ACCA P1 考试：
Integrated reporting is built around the following key components:
1. Organisational overview and the external environment under which it operates
2. Governance structure and how this supports its ability to create value
3. Business model
4. Risks and opportunities and how they are dealing with them and how they affect the company’s ability to create value
5. Strategy and resource allocation
6. Performance and achievement of strategic objectives for the period and outcomes
7. Outlook and challenges facing the company and their implications
8. The basis of presentation needs to be determined, including what matters are to be included in the integrated report and how the elements are quantified or evaluated.
The framework does not require discrete sections to be compiled in the report but there should be a high level review to ensure that all relevant aspects are included. The linkage across the above content can create a key storyline and can determine the major elements of the report such that the information relevant to each company would be different.
RELATIONSHIP WITH STAKEHOLDERS
An integrated report should provide insight into the nature and quality of the organisation’s relationships with its key stakeholders, including how and to what extent the organisation understands, takes into account and responds to their needs and interests. Further, the report should be consistent over time to enable comparison with other entities.
South African organisations have been acknowledged as among the leaders in this area of corporate reporting with many listed companies and large state-owned companies having issued integrated reports. An integrated report may be prepared in response to existing compliance requirements – for example, a management commentary. Where that report is also prepared according to the framework, or even beyond the framework, it can be considered an integrated report. An integrated report may be either a standalone report or be included as a distinguishable part of another report or communication. For example, it can be included in the company’s financial statements.
The IIRC considered the nature of value and value creation. These terms can include the total of all the capitals, the benefit captured by the company, the market value or cash flows of the organisation and the successful achievement of the company’s objectives. However, the conclusion reached was that the framework should not define value from any one particular perspective because value depends upon the individual company’s own perspective. It can be shown through movement of capital and can be defined as value created for the company or for others. An integrated report should not attempt to quantify value as assessments of value are left to those using the report.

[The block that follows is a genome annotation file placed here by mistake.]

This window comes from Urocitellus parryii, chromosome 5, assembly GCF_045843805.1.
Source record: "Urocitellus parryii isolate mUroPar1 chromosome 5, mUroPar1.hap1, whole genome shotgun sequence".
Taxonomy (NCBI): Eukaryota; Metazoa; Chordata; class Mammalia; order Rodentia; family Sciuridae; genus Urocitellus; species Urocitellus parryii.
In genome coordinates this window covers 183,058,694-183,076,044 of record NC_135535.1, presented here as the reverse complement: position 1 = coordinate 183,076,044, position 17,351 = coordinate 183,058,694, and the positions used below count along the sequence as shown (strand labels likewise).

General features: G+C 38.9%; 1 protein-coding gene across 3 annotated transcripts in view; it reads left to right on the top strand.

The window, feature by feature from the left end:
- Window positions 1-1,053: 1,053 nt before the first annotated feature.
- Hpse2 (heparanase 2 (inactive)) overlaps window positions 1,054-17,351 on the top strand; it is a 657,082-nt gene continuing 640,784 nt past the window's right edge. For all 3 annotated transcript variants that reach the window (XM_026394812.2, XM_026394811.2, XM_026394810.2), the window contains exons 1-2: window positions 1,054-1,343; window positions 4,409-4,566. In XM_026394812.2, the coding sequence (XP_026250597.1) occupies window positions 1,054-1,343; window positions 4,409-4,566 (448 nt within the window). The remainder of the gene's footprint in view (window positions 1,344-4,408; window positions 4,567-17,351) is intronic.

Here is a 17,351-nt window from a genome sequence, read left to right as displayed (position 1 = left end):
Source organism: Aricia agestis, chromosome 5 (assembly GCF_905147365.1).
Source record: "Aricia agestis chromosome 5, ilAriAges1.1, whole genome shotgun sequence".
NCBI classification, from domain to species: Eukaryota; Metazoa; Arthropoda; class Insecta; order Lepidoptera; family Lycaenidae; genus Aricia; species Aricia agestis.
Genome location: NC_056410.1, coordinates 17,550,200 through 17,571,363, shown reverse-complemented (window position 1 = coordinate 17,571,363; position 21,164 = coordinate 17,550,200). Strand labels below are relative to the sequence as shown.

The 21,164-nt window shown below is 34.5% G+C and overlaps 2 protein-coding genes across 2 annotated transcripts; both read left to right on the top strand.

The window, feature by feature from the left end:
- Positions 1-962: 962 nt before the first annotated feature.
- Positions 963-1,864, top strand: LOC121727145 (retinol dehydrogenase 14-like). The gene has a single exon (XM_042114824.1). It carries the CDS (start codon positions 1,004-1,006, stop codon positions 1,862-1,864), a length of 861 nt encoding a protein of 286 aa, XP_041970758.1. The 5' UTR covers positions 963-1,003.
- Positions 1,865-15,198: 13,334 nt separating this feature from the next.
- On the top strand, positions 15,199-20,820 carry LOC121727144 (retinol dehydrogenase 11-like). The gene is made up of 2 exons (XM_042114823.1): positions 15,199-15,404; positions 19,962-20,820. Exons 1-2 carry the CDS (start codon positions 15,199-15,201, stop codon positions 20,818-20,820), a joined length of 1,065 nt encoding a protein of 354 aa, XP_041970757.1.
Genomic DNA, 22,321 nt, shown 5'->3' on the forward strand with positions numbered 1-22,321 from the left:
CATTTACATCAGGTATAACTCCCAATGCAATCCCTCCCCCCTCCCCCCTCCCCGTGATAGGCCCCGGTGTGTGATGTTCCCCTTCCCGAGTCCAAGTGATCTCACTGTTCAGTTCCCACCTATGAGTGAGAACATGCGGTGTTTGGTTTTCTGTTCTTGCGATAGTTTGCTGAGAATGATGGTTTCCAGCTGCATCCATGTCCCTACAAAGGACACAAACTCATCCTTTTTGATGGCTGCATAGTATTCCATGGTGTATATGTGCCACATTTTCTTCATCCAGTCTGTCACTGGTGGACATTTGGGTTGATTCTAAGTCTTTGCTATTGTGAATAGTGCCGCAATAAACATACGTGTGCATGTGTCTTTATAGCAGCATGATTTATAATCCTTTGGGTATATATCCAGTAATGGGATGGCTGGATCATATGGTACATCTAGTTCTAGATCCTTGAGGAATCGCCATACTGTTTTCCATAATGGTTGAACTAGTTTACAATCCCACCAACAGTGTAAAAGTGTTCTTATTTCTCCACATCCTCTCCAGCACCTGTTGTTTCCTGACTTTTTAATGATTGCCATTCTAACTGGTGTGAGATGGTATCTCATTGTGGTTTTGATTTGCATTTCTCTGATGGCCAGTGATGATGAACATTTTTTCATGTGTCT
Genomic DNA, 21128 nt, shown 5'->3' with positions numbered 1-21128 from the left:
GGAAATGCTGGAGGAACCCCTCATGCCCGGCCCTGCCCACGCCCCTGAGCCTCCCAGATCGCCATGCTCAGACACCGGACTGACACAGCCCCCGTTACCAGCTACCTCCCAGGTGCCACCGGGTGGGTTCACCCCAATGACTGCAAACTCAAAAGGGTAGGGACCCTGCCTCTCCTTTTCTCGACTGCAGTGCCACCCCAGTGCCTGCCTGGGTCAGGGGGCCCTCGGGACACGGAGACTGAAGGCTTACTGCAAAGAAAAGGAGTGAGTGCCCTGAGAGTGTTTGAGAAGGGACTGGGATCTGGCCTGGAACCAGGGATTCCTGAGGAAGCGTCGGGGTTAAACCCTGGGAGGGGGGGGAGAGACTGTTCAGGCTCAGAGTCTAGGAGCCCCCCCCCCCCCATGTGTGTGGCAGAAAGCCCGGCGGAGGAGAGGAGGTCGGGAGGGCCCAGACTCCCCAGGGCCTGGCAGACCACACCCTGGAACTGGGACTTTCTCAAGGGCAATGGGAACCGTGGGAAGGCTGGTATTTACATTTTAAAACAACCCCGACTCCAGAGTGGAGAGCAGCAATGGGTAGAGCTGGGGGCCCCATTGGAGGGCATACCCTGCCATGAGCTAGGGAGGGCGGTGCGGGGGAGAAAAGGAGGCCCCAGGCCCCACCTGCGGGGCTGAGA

Many respondents felt that there should be a requirement for a statement from those ‘charged with governance’ acknowledging their responsibility for the integrated report in order to ensure the reliability and credibility of the integrated report. Additionally, it would increase the accountability for the content of the report.
The IIRC feels the inclusion of such a statement may result in additional liability concerns, such as inconsistency with regulatory requirements in certain jurisdictions, and could lead to a higher level of legal liability. The IIRC also felt that the above issues might result in a slower take-up of the report and decided that those ‘charged with governance’ should, in time, be required to acknowledge their responsibility for the integrated report while, at the same time, recognising that reports in which they were not involved would lack credibility.
There has been discussion about whether the framework constitutes suitable criteria for report preparation and for assurance. The questions asked concerned measurement standards to be used for the information reported and how a preparer can ascertain the completeness of the report.
There were concerns over the ability to assess future disclosures, and recommendations were made that specific criteria should be used for measurement, the range of outcomes and the need for any confidence intervals be disclosed. The preparation of an integrated report requires judgment but there is a requirement for the report to describe its basis of preparation and presentation, including the significant frameworks and methods used to quantify or evaluate material matters. Also included is the disclosure of a summary of how the company determined the materiality limits and a description of the reporting boundaries.
The IIRC has stated that the prescription of specific KPIs and measurement methods is beyond the scope of a principles-based framework. The framework contains information on the principle-based approach and indicates that there is a need to include quantitative indicators whenever practicable and possible. Additionally, consistency of measurement methods across different reports is of paramount importance. There is outline guidance on the selection of suitable quantitative indicators.
A company should consider how to describe the disclosures without causing a significant loss of competitive advantage. The entity will consider what advantage a competitor could actually gain from information in the integrated report, and will balance this against the need for disclosure.
Companies struggle to communicate value through traditional reporting. The framework can prove an effective tool for businesses looking to shift their reporting focus from annual financial performance to long-term shareholder value creation. The framework will be attractive to companies who wish to develop their narrative reporting around the business model to explain how the business has been developed.
Last updated: 20 Apr 2015